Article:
Creepy-crawlies behind a career jump
When asked to join Minibeast Wildlife as lead developer of the Spidentify app, Cameron Hunt (BChemEng(Hons) 2012, BBiomedSc 2012, PhD 2018) leapt at the opportunity. As part of a team of four, he has helped create Australia's most comprehensive spider identification assistant and field guide for mobile devices. Whether you’re just curious about a huntsman’s habits or desperate to know how bad a redback’s bite might be, Spidentify is your go-to source.
“As you can imagine, Chemical Engineering didn’t offer any app development lectures. Nor was my thesis related to spider apps,” says Cameron. “With help, I learned to design the interfaces and algorithms for producing suggested spider species. I then put that together with all the information on the spiders. And now I’m responsible for ongoing maintenance and app upgrades.”
At this year’s Whitley Awards, the Royal Zoological Society of New South Wales acknowledged the significance of the Minibeast Wildlife team’s work: Spidentify won a Certificate of Commendation for the digital field guide category. “It’s a great feeling that they considered our app to have made an outstanding contribution to publications highlighting Australian wildlife,” Cameron shares.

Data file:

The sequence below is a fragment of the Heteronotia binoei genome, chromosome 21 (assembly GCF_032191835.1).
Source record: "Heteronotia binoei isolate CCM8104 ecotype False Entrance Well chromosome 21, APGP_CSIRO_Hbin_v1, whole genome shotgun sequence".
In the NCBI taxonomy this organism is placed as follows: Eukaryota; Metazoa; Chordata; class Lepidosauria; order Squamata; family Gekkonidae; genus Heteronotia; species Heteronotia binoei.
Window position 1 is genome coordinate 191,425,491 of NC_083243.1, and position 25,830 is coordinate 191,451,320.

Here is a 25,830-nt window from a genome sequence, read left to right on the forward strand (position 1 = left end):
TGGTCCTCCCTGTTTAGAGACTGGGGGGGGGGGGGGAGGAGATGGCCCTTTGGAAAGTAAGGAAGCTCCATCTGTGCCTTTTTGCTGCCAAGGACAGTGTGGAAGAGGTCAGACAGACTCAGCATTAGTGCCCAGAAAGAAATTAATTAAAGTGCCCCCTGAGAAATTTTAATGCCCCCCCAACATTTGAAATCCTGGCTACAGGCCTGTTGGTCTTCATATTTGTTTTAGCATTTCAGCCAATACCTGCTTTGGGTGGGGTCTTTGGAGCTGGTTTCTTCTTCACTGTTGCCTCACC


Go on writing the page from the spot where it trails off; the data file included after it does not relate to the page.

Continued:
A passion for learning new programming languages lies behind Cameron’s success with Spidentify. “This started way back as an undergraduate, while doing simulation work with MATLAB, and then followed me to my PhD where I used a lot of different programming languages in my thesis,” he explains. “So writing an app was just another step, another language to learn, and one where I could see exactly what I’d created on my phone.”
Struck by the growing accessibility of programming information, Cameron remarks, “When I was quite young, I watched my dad, a mechanical engineer, writing some software for his work. He had this pile of large reference books and special software. It took days of his time. Now you can log into an online platform that can teach you the basics of the programming language Python in a matter of hours.” Cameron hopes machine learning tools will become even more accessible.
In grappling with personal adversity, Cameron has been bolstered by friends and family. And he encourages students to seek professional help in times of need. “There are amazing people out there who can and do want to help, without judgement,” he relays. Cameron also offers this broader advice: “Stop worrying about grades so much and get involved with groups and clubs. Take advantage of startup and entrepreneur resources – look for opportunities to apply the things you’re learning to the real world.”
A self-confessed nerd, Cameron reveals, “I play a lot of board games and computer games. I collect miniatures and paint them, own a 3D printer with googly eyes, and love to read fantasy and science fiction books. I used to do a lot of hiking and running and I’m trying to get back into that now that I’ve completed my PhD.” And, of course, Cameron maintains his fascination with Australia’s eight-legged wildlife (a weird and wonderful way to combine work with pleasure).